Science and Technology:
¶ Fuveme is a coastal village in Ghana, one of a number of villages that are vanishing because of coastal erosion. What was once a thriving fishing community is now best reachable by boat because of rising sea levels due to climate change. Waves have washed away whole parts of the village. [BBC]
Fuveme is just a slither of land now.
¶ South Africa will connect 7,000 MW of renewable power to its grid by the middle of this year, when the first 47 projects become fully operational, the energy minister said. Africa’s most industrialised country has turned to solar and wind power to plug electricity shortages. [Yahoo News]
¶ The UK Energy Bill, which provides for the closure of the Renewables Obligation support regime for new onshore wind in Great Britain, concluded its passage through Parliament. Industry body RenewableUK called for tapping into onshore wind as the cheapest power option. [SeeNews Renewables]
Wind farm in UK. Author: JAK SIE MASZ.
License: Creative Commons, Attribution-ShareAlike 2.0 Generic.
¶ Japan’s government is in the process of building a new fleet of coal-fired power stations that could prove worthless in a few decades as a result of overcapacity and falling energy costs, potentially stranding ¥6,223 billion ($56 billion) of assets, according to a new study. [Business Green]
¶ China’s largest coal company, Shenhua Energy, has signed an agreement with SolarReserve to build the largest amount of completely dispatchable solar electricity in the world: 1 GW of concentrating solar power (CSP). Shenhua will be responsible for the power block side. [CleanTechnica]
The power block of a CSP plant is much the same as any other thermal plant, whether geothermal, nuclear, coal, or natural gas.
¶ Tasmania has returned to 100% renewable electricity, at least temporarily, as significant rainfalls replenished dam levels and the state was able to operate without gas-fired or diesel generation for the first time since the Basslink cable was cut, preventing power imports from Victoria. [RenewEconomy]
¶ Northland Power Inc said it has installed 50 turbines at the 600-MW Gemini offshore wind farm and reported results for the first quarter of 2016. Of these, 27 are already producing power, bringing pre-completion revenues. Completion is expected in the middle of next year. [SeeNews Renewables]
Installation of the first Gemini wind turbine.
Credit: Northland Power Inc. License: All Rights Reserved.
¶ Outdoor air pollution has grown 8% globally in the past five years, with billions of people around the world now exposed to dangerous air, according to new data from more than 3,000 cities compiled by the World Health Organisation. The problem extends worldwide. [The Guardian]
¶ Thousands of oil and gas industry wastewater spills in North Dakota have caused “widespread” contamination from radioactive materials, heavy metals and corrosive salts, putting the health of people and wildlife at risk, researchers from Duke University said in a peer-reviewed study. [DeSmogBlog]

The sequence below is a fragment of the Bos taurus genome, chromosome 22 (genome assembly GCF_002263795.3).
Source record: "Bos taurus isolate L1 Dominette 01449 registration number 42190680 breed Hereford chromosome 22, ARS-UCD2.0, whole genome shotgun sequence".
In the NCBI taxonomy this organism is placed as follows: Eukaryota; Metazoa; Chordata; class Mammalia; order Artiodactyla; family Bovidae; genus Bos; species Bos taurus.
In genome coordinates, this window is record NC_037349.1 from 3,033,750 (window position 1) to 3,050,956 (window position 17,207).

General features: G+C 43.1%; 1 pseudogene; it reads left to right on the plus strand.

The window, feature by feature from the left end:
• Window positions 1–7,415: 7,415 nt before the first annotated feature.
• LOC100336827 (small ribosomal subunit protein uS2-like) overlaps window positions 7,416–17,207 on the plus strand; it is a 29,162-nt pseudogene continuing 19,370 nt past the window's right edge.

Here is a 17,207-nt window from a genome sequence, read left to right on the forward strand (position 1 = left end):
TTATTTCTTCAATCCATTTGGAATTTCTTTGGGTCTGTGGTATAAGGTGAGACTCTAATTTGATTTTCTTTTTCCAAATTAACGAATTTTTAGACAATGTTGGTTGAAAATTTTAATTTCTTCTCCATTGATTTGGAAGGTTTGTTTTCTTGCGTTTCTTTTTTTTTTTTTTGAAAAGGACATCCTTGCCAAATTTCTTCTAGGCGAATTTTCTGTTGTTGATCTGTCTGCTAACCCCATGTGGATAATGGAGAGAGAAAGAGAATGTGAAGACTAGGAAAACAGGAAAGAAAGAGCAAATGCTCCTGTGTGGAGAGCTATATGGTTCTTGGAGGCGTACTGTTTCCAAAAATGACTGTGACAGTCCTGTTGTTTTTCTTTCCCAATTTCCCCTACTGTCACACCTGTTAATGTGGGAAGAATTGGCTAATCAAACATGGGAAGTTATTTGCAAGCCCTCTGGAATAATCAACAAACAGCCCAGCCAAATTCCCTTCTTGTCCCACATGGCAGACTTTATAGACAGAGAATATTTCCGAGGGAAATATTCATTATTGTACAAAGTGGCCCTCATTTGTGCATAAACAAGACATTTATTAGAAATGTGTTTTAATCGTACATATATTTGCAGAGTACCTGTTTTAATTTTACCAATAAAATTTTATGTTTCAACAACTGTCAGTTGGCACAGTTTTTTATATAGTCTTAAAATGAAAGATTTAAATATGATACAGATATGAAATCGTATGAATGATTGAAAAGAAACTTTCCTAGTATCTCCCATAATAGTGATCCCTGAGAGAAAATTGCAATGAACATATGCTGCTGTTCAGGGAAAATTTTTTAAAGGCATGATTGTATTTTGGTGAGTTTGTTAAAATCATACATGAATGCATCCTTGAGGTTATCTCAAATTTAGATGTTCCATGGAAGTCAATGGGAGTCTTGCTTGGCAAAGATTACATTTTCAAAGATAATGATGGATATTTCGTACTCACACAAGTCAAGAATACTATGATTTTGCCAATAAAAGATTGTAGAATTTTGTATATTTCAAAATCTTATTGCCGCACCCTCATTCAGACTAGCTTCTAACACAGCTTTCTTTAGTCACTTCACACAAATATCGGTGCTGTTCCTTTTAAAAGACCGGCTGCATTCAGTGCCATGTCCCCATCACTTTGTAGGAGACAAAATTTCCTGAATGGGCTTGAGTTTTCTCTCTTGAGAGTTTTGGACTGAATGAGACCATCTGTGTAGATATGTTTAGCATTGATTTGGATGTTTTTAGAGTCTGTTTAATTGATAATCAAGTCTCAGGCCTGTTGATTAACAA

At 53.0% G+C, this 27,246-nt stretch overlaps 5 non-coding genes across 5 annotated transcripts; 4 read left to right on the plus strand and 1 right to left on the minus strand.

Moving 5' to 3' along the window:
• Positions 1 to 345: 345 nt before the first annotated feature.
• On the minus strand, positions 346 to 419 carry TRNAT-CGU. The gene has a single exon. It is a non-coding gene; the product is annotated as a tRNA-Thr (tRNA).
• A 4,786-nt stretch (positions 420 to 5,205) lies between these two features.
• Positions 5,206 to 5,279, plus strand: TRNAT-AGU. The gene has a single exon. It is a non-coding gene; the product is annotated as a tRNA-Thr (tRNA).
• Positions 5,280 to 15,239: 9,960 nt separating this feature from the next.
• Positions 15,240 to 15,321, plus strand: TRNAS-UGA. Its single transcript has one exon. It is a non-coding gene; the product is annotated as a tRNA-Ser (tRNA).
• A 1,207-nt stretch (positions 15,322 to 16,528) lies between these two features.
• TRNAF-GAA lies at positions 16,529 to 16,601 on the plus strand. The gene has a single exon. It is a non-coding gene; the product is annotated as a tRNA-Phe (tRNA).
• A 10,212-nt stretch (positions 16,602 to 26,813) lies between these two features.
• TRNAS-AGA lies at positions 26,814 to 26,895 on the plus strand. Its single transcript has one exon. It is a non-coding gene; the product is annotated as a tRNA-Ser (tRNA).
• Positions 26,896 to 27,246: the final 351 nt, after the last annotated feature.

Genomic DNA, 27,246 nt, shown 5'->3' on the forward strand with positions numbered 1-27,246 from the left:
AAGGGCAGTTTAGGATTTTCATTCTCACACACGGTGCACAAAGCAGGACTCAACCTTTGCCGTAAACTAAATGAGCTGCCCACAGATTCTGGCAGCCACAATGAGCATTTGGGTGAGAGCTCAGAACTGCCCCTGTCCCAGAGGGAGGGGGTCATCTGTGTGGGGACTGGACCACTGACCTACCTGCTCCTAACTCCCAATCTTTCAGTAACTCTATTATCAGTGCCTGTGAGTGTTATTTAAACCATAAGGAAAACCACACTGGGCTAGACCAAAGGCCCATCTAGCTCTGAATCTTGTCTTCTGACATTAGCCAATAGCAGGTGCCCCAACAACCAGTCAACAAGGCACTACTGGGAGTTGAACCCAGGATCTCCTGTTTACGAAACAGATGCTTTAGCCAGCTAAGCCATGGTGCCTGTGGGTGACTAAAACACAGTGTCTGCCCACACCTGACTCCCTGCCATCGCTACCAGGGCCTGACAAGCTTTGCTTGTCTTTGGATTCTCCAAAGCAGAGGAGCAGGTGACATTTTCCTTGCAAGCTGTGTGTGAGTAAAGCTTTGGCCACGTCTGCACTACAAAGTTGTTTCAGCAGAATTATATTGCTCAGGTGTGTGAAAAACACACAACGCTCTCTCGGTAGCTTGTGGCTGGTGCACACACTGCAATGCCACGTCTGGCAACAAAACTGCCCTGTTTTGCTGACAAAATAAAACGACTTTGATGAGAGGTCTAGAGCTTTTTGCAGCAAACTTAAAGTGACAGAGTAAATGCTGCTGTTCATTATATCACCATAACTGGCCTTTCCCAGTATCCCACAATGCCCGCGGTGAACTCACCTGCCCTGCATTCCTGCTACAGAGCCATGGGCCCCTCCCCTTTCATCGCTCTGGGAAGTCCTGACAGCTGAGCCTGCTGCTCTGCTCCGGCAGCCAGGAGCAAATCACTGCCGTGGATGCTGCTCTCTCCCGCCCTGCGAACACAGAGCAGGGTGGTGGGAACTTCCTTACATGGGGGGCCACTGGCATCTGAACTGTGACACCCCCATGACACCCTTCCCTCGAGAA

North Dakota, Williston – Bakken – Oil and Gas – Missouri River. Photo Credit: EcoFlight.
¶ The coal industry has been counting on exports to fill the gap in its declining sales, but it looks like the US Army Corps of Engineers has put the damper on that, at least for now. USACE suspended the permitting process for a proposed new coal export terminal in Washington State. [CleanTechnica]
¶ New Jersey’s largest electric utility wants to dramatically step up the number of ratepayer-supported solar projects it installs on landfills and brownfields. Public Service Electric & Gas Co asked state regulators to allow it to spend $275 million to install 100 MW of solar panels. [Philly.com]
Electricians with Riggs Distler install solar panels for PSE&G.
Tracie Van Auken.
¶ Nothing is changing the corporate climate more than climate change. And what state is putting the topic on the front burner? New York, which is motivated by a progressive governor and memories of a 2012 superstorm, and his program, Reforming Energy Vision (REV). [Environmental Leader]
¶ The Fort Calhoun Nuclear Station survived a fire, a flood and the close scrutiny of federal regulators. But it may be no match for the market. Omaha Public Power District executives are making recommendations to the board, one of which is to close the plant, as it is too costly to run. [KETV Omaha]
The Fort Calhoun plant flooded in 2011. Army Corps of
Engineers photo. Public domain. Wikimedia Commons.
¶ Foes of a third nuclear reactor at Dominion Virginia Power’s North Anna Power Station, near Mineral, Virginia, have taken their case to the shareholders of parent company Dominion Resources, which is holding its annual shareholders meeting in Columbia, South Carolina. [Bacon’s Rebellion]
¶ This summer, if all goes according to plan, the second reactor at Watts Bar Nuclear Power Plant, in Spring City, Tennessee, will begin supplying power to the US electrical grid. Construction on the reactor has proceeded with repeated delays since the project began. That was 43 years ago. [Quartz]